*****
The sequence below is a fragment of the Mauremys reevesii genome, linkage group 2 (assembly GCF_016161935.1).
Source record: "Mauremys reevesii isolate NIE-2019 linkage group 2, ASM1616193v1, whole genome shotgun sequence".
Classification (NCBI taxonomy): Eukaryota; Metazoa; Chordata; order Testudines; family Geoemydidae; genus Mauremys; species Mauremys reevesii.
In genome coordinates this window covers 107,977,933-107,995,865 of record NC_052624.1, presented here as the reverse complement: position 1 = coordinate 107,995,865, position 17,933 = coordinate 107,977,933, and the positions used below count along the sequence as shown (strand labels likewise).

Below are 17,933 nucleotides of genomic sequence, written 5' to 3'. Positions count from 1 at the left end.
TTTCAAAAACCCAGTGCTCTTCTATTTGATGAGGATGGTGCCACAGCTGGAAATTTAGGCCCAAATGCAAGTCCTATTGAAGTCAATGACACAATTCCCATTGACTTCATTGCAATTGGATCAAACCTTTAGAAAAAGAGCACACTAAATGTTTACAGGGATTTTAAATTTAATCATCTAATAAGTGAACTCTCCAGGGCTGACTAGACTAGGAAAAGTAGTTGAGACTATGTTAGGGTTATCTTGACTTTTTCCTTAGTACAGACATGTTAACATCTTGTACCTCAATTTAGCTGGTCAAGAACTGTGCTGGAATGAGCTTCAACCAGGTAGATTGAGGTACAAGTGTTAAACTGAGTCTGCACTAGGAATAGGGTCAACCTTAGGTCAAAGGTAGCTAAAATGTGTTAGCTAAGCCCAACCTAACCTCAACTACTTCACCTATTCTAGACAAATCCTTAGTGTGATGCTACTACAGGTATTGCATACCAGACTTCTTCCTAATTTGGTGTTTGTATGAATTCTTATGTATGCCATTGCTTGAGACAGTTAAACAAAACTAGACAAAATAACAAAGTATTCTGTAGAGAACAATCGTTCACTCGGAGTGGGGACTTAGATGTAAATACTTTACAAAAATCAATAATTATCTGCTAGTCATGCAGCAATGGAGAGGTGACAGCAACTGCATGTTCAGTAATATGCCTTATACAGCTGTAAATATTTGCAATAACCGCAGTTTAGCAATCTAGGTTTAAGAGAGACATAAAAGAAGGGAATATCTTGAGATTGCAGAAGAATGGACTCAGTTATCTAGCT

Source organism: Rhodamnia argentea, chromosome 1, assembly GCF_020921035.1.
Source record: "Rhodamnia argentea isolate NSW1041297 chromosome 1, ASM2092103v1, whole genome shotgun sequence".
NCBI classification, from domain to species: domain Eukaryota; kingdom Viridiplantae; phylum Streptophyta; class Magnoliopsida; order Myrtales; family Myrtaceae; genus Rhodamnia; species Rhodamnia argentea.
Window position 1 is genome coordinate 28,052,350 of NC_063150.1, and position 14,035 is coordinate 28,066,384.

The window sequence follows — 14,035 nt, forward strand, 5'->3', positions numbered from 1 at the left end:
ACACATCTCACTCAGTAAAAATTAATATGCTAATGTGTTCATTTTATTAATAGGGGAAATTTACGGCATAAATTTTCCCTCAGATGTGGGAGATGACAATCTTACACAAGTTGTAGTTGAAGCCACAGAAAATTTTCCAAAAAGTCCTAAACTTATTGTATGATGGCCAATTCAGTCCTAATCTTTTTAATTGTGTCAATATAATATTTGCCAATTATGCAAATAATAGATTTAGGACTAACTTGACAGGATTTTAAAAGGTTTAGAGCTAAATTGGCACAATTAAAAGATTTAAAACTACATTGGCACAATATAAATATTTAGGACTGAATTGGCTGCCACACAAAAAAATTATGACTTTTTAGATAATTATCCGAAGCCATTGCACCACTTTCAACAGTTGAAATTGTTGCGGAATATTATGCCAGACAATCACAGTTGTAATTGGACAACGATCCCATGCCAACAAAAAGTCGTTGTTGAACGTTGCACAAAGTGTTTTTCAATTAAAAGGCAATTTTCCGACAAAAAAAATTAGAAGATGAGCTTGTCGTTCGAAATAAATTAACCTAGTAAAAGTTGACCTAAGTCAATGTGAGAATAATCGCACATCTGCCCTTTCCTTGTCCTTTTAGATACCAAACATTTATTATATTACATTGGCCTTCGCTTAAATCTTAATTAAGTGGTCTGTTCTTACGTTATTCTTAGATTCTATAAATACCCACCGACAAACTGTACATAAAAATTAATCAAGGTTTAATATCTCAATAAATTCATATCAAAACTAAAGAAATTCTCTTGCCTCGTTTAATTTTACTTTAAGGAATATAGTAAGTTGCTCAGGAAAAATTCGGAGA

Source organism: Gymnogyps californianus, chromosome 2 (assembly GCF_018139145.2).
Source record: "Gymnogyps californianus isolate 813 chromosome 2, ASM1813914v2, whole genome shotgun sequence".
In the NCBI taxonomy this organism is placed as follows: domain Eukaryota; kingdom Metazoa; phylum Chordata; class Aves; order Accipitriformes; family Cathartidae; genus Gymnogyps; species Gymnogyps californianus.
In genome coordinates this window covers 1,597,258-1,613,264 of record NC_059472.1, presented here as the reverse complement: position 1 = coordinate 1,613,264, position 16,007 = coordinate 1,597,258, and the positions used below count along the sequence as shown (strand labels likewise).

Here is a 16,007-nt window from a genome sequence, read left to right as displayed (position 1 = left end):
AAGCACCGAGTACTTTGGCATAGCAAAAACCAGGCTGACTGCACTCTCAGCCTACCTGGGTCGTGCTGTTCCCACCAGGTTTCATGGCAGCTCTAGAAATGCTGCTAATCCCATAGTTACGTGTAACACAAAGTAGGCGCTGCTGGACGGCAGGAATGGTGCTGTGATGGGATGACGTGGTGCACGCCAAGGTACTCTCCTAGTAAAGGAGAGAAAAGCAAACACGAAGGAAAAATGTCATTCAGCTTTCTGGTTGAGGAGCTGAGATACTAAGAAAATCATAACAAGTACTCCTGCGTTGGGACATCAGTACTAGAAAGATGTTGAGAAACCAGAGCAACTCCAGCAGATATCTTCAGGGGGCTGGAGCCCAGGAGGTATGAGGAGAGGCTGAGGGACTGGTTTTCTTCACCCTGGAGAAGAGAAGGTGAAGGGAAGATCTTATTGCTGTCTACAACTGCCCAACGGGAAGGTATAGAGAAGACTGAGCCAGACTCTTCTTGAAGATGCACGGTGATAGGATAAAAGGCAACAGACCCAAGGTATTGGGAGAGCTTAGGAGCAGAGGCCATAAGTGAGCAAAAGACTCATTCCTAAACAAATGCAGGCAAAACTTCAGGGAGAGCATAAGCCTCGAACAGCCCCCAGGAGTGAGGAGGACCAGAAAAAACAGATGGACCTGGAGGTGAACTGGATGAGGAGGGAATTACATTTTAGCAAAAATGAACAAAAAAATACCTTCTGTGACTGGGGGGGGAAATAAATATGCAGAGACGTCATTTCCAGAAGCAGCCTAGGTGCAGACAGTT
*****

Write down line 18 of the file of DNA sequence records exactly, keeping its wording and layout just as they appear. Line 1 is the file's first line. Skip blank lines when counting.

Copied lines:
AAGCACCGAGTACTTTGGCATAGCAAAAACCAGGCTGACTGCACTCTCAGCCTACCTGGGTCGTGCTGTTCCCACCAGGTTTCATGGCAGCTCTAGAAATGCTGCTAATCCCATAGTTACGTGTAACACAAAGTAGGCGCTGCTGGACGGCAGGAATGGTGCTGTGATGGGATGACGTGGTGCACGCCAAGGTACTCTCCTAGTAAAGGAGAGAAAAGCAAACACGAAGGAAAAATGTCATTCAGCTTTCTGGTTGAGGAGCTGAGATACTAAGAAAATCATAACAAGTACTCCTGCGTTGGGACATCAGTACTAGAAAGATGTTGAGAAACCAGAGCAACTCCAGCAGATATCTTCAGGGGGCTGGAGCCCAGGAGGTATGAGGAGAGGCTGAGGGACTGGTTTTCTTCACCCTGGAGAAGAGAAGGTGAAGGGAAGATCTTATTGCTGTCTACAACTGCCCAACGGGAAGGTATAGAGAAGACTGAGCCAGACTCTTCTTGAAGATGCACGGTGATAGGATAAAAGGCAACAGACCCAAGGTATTGGGAGAGCTTAGGAGCAGAGGCCATAAGTGAGCAAAAGACTCATTCCTAAACAAATGCAGGCAAAACTTCAGGGAGAGCATAAGCCTCGAACAGCCCCCAGGAGTGAGGAGGACCAGAAAAAACAGATGGACCTGGAGGTGAACTGGATGAGGAGGGAATTACATTTTAGCAAAAATGAACAAAAAAATACCTTCTGTGACTGGGGGGGGAAATAAATATGCAGAGACGTCATTTCCAGAAGCAGCCTAGGTGCAGACAGTT